Minimum edit distance on a probabilistic string
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Undergraduate honors thesis / Open access
Optical character recognition, or OCR, is a method used to convert images of typed or handwritten text into machine-encoded text. Oftentimes, text can be illegible or worn out, and therefore ambiguous. In these situations, OCR models can output a probabilistic string, or sequence of characters, with a ranking of several less likely options as well. In order to quantify how dissimilar the output string is from another string, Levenshtein distance, or other edit distance algorithms are used. These algorithms count the number of operations required to convert one string into another. The possible operations that can be performed in most edit distance algorithms consist of inserting a character, deleting a character, and replacing a character. The smaller the Levenshtein distance between two strings, the more similar the strings are to one another. There are various edit distance algorithms, each with their own run-time, efficiency, and readability, however, most of these algorithms do not take probabilistic strings into account. This paper’s contribution is to survey prominent methods of calculating the minimum edit distance of two strings and to evaluate how each method takes run-time, efficiency, and the ability to work with probabilistic strings into account. This will help automate the process to find missing and extra letters in scrolls that were copied from the Masoretic Text, which can help Biblical researchers.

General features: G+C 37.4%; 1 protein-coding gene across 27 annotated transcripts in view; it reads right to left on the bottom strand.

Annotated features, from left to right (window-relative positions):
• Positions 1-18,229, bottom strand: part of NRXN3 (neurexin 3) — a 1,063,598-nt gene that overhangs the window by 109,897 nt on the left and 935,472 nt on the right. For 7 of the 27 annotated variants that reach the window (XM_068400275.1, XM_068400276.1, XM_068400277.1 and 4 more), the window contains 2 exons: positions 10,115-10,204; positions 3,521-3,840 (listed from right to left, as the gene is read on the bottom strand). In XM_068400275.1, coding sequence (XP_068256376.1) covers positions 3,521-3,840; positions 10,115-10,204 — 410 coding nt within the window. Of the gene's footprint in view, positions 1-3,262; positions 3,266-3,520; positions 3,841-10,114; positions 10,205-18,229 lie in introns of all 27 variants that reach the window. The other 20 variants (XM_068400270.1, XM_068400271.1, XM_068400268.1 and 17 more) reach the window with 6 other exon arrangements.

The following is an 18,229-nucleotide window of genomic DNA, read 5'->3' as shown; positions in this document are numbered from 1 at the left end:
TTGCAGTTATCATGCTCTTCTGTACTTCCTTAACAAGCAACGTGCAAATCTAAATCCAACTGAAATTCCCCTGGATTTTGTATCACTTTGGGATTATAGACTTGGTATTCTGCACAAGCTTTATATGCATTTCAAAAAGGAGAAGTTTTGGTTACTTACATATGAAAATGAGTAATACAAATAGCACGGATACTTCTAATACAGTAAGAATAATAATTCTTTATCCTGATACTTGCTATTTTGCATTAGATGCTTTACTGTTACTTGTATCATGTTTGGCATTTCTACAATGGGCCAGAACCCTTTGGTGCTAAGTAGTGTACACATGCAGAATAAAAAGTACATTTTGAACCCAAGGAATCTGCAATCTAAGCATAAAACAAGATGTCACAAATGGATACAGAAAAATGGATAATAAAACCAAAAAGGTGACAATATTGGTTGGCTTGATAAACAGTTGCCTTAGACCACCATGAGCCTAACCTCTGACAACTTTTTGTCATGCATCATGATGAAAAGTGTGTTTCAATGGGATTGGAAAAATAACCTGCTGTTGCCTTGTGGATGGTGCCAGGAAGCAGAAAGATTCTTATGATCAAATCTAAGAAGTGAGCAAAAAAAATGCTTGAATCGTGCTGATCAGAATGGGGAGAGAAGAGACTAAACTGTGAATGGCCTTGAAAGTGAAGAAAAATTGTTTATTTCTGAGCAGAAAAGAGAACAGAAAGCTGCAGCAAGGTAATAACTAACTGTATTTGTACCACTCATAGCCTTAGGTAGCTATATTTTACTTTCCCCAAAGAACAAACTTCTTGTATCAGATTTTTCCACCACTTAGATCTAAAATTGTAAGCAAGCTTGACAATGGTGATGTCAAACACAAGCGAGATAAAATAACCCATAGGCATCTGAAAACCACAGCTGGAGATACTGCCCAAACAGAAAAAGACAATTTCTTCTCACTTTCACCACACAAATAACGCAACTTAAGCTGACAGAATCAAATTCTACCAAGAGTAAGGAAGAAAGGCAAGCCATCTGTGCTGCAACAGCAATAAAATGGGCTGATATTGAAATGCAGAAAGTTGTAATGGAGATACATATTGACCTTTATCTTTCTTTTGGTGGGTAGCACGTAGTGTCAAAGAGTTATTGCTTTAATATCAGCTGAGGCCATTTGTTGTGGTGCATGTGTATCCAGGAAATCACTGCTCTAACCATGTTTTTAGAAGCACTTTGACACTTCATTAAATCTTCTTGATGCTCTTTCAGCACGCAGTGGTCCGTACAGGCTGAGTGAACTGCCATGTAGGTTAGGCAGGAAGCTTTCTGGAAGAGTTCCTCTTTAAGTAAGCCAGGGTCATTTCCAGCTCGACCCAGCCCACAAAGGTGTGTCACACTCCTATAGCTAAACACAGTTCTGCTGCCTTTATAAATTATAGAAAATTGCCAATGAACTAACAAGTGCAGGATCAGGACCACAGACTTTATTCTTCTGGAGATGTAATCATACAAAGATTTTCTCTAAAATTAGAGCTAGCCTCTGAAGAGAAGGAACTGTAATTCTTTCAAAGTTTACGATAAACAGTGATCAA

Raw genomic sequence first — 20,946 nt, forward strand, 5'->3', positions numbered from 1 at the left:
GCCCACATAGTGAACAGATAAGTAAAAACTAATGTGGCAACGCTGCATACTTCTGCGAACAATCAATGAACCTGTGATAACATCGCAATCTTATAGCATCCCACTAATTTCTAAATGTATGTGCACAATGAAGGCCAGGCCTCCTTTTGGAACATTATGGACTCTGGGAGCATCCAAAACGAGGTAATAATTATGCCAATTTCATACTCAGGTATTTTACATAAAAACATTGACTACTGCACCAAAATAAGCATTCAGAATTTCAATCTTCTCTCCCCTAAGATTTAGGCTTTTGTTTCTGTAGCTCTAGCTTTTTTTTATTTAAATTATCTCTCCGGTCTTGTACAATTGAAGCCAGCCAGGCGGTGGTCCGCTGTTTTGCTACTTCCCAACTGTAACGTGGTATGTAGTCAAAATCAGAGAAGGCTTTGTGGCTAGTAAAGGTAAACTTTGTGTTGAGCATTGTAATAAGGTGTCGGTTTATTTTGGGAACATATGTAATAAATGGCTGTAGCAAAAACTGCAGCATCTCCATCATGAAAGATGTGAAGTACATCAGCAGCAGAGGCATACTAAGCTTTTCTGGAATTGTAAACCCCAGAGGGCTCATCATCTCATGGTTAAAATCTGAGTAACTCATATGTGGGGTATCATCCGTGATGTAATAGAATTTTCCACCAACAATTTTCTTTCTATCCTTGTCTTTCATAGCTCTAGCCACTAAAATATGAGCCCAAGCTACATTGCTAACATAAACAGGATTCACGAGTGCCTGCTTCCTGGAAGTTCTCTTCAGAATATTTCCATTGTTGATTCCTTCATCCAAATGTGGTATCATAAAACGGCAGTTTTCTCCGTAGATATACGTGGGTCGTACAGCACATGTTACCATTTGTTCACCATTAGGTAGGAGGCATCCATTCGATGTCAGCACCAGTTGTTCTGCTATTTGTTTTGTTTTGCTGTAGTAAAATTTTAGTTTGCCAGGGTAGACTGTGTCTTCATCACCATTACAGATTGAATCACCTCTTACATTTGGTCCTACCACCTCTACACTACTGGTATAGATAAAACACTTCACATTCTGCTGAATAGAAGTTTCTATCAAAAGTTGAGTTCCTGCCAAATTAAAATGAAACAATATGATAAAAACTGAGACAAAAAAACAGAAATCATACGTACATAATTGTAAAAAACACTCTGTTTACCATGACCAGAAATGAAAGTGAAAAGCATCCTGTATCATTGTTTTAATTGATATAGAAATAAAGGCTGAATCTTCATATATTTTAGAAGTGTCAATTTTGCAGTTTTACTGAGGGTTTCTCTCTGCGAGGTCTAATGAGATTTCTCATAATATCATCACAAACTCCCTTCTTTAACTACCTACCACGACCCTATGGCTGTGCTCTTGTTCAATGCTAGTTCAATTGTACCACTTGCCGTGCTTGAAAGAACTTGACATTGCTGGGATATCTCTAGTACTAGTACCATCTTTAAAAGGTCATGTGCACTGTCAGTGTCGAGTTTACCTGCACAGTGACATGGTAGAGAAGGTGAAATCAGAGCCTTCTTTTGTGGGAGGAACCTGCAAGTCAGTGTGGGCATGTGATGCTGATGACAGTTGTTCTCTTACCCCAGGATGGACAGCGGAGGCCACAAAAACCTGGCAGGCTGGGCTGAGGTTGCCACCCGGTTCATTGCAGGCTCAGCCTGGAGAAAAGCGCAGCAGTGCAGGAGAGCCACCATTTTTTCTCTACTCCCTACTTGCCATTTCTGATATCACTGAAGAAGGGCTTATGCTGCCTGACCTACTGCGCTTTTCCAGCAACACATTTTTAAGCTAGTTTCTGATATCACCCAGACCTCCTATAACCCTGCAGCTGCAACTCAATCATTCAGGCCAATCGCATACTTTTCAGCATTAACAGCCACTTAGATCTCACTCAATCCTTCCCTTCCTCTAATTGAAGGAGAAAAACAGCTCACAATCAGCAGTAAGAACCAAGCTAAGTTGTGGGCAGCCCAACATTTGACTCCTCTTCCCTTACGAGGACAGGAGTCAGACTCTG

Schwartz, D. (2023, May 23). Minimum edit distance on a probabilistic string [Unpublished undergraduate honors thesis]. Yeshiva University.
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